Beeswax. What Is It?
The main constituents and the physical properties of beeswax.Wax is a hydrocarbon – contains the elements carbon, hydrogen and oxygen. It contains about 300 different chemicals.
Major components of a typical beeswax:
- Monohydric alcohols 31%
- Fatty acids 31%
- Hydrocarbons 16%
- Hydroxyl acids 13%
- Diols 3%
- Other (propolis, pollen, …) 6%
Physical properties of beeswax:
- Solid at room temperature
- Melts at 64°C
- Solidifies at 63°C
- It has a nice aroma (acids, alcohols, esters – volatiles)
- Specific gravity = 0.95. It floats in water and sinks in alcohol.
- It is not soluble in water.
- It is water repellent, used as water proofer – wax jackets and waxed threads.
- Slightly soluble in alcohol. Quite soluble in the higher order alcohols.
- It is soluble in chloroform, benzene, toluene, petrol, . . .
- It is brittle when cold.
- Malleable and plastic at 32°C
- It can remain stable for thousands of years.
- It is combustible, giving CO2 and H2O plus heat and light.
How Do I Make A Show Sample?
- The wet cappings can be put in muslin bags (balanced) and spun in the extractor to recover as much honey as possible.
- I wash them in a little soft water to remove most of the honey and this can be used to feed some colonies – no waste.
- Rinse the cappings a few times in soft water. Hard water causes saponification with the calcium in the hard water – gives a bloom to the wax.
- For show the best wax comes from fresh cappings.
- Spread the cappings out on a white cloth and pick out any discoloured bits or foreign bodies – bee parts, propolis etc.
- The wax must be filtered through fine muslin. Place cappings in fine muslin cloth and tie it off.
- Place this in a jacketed hot water heater – when all of the wax is melted lift out the muslin slowly – reasonably pure wax will be left floating in the water.
- Filter this hot wax through fine filter paper to remove any further impurities, some use fine filter paper.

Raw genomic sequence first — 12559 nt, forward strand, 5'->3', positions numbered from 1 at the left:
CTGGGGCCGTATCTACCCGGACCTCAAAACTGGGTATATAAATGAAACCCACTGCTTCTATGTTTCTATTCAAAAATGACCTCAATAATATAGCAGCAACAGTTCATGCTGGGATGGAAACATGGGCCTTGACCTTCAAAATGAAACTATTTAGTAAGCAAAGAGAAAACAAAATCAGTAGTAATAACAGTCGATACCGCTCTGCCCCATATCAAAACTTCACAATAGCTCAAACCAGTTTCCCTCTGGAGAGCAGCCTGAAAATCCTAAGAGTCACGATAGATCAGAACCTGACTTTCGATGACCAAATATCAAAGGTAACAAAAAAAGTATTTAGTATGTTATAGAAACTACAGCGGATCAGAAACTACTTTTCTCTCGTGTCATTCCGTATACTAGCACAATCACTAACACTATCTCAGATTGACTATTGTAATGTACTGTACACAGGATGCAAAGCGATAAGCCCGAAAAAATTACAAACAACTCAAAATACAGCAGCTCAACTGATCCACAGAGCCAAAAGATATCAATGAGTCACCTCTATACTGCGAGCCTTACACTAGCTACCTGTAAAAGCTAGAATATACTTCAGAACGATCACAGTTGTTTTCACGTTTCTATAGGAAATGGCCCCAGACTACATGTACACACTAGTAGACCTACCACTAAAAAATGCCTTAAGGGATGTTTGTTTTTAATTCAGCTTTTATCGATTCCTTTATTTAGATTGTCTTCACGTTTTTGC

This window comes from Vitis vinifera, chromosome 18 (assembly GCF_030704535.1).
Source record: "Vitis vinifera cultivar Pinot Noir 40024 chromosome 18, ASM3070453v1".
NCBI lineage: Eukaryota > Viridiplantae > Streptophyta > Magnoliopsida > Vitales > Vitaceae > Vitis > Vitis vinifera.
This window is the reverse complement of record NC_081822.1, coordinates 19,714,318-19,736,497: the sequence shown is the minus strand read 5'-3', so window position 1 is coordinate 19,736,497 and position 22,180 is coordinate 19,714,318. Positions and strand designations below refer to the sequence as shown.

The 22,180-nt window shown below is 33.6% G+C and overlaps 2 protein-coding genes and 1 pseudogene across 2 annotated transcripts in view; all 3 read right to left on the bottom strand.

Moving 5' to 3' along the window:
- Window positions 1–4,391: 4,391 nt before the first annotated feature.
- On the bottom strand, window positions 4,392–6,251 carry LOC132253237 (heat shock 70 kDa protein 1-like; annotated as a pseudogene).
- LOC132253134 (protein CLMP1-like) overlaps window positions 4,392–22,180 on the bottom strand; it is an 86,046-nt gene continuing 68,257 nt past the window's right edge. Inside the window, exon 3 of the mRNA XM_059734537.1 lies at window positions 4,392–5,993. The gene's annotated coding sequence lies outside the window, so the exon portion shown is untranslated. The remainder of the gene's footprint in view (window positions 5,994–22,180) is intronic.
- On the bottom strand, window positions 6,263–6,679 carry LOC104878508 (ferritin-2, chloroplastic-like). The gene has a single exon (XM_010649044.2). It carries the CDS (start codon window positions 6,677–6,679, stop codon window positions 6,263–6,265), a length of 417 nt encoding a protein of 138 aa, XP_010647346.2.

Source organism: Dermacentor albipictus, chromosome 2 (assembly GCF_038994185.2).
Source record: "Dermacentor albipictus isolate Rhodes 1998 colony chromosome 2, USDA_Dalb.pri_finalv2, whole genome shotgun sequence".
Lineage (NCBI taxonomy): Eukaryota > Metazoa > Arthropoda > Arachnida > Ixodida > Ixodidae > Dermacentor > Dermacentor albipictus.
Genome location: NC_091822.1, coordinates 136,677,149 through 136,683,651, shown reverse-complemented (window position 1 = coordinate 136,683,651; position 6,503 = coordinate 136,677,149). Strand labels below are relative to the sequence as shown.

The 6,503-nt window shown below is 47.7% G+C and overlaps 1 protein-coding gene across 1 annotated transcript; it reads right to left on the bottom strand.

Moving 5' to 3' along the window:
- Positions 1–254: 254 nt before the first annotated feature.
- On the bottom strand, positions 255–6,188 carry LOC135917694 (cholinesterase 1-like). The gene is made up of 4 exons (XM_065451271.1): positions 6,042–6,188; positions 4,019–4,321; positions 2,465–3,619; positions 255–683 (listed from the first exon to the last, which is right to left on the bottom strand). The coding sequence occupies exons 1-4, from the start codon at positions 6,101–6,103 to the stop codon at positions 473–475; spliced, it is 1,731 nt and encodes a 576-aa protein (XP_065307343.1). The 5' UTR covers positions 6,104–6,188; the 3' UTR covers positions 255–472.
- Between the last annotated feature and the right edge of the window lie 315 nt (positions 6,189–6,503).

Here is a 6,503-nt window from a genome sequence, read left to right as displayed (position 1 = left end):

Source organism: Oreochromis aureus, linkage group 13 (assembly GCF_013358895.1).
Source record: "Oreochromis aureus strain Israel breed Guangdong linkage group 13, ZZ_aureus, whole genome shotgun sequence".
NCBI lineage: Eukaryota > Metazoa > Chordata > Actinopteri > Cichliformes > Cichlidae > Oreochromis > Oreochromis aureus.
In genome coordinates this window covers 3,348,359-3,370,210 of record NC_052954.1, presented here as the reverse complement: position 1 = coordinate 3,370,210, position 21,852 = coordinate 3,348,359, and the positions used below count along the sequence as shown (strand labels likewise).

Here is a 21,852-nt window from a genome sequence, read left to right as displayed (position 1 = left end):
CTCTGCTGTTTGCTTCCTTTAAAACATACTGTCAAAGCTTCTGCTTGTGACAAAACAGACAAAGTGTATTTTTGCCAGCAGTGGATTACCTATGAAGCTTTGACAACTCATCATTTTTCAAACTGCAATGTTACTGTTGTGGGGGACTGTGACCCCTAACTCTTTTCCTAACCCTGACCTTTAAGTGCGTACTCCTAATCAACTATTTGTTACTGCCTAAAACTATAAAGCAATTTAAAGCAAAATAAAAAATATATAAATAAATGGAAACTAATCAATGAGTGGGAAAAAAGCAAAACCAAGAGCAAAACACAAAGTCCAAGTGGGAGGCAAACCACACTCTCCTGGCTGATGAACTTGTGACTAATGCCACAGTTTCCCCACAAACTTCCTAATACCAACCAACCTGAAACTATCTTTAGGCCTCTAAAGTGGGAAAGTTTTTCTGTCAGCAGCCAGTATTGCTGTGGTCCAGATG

- Other methods can be used – solar extractor – steam boiler – or steam jacketed wax press.
- Do not use iron or copper vessels – stainlessless is preferred.
- Buy a mold of oven proof glass (Pyrex), free of internal blemishes and reserve for wax molding only.
- Check size of wax block from the show schedule.
- Put the appropriate volume of soft water in the mold and mark this level on the outside.
- Wash, with unscented detergent, and dry the mould.
- Heat the purified wax up to 70°C.
- Rub two to three drops soft water with two to three drops of unscented detergent all over the inside of the mold – to act as release agent.
- Place the mold in another larger Pyrex container with water at 66°C.
- Momentarily stand the heated wax container in a shallow tray of iced water – to congeal any dirt that may be in the bottom.
- Pour the molten wax into the mold, avoiding any air bubbles, up to the mark.
- Place a preheated lid on the mold.
- Allow to cool slowly, insulate with newspapers.
- Put the lot into the oven or the range when going to bed.
- The following morning submerge the mold in container of cold water – this releases the wax block.
- Smoothen off the edges and polish the surface with a silk cloth.
- The process will have to be repeated over several nights to get a block good enough for show exhibition.
- When you do get a good one – wrap it up well – put it in a plastic container and mind it.